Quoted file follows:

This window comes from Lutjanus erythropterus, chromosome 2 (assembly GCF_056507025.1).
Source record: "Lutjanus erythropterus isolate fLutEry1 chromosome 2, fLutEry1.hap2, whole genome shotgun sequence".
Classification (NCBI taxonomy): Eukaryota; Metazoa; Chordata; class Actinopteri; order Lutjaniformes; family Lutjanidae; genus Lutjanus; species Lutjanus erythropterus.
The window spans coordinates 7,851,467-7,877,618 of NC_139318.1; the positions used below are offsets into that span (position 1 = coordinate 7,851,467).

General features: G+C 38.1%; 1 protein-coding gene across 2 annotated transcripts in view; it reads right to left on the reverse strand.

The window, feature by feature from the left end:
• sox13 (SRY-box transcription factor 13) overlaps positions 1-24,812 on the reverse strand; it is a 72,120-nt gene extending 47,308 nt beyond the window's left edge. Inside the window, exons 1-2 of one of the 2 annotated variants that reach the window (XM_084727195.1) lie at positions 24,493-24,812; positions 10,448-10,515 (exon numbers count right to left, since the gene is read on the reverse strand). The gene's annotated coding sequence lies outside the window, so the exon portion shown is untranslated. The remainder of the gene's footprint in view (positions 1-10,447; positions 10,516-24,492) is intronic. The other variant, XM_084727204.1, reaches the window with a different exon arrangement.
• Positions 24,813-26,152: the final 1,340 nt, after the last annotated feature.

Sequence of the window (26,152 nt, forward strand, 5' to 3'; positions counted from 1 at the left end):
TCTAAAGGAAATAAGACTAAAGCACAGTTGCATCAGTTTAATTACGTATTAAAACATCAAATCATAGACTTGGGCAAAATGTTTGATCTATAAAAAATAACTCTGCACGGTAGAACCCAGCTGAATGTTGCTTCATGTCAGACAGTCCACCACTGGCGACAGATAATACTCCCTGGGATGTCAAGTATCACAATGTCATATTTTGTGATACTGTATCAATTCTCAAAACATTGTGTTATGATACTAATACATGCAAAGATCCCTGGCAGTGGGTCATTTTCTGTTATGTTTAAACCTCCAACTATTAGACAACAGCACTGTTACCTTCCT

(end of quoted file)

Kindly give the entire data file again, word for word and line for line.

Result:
This window comes from Lutjanus erythropterus, chromosome 2 (assembly GCF_056507025.1).
Source record: "Lutjanus erythropterus isolate fLutEry1 chromosome 2, fLutEry1.hap2, whole genome shotgun sequence".
Classification (NCBI taxonomy): Eukaryota; Metazoa; Chordata; class Actinopteri; order Lutjaniformes; family Lutjanidae; genus Lutjanus; species Lutjanus erythropterus.
The window spans coordinates 7,851,467-7,877,618 of NC_139318.1; the positions used below are offsets into that span (position 1 = coordinate 7,851,467).

General features: G+C 38.1%; 1 protein-coding gene across 2 annotated transcripts in view; it reads right to left on the reverse strand.

The window, feature by feature from the left end:
• sox13 (SRY-box transcription factor 13) overlaps positions 1-24,812 on the reverse strand; it is a 72,120-nt gene extending 47,308 nt beyond the window's left edge. Inside the window, exons 1-2 of one of the 2 annotated variants that reach the window (XM_084727195.1) lie at positions 24,493-24,812; positions 10,448-10,515 (exon numbers count right to left, since the gene is read on the reverse strand). The gene's annotated coding sequence lies outside the window, so the exon portion shown is untranslated. The remainder of the gene's footprint in view (positions 1-10,447; positions 10,516-24,492) is intronic. The other variant, XM_084727204.1, reaches the window with a different exon arrangement.
• Positions 24,813-26,152: the final 1,340 nt, after the last annotated feature.

Sequence of the window (26,152 nt, forward strand, 5' to 3'; positions counted from 1 at the left end):
TCTAAAGGAAATAAGACTAAAGCACAGTTGCATCAGTTTAATTACGTATTAAAACATCAAATCATAGACTTGGGCAAAATGTTTGATCTATAAAAAATAACTCTGCACGGTAGAACCCAGCTGAATGTTGCTTCATGTCAGACAGTCCACCACTGGCGACAGATAATACTCCCTGGGATGTCAAGTATCACAATGTCATATTTTGTGATACTGTATCAATTCTCAAAACATTGTGTTATGATACTAATACATGCAAAGATCCCTGGCAGTGGGTCATTTTCTGTTATGTTTAAACCTCCAACTATTAGACAACAGCACTGTTACCTTCCT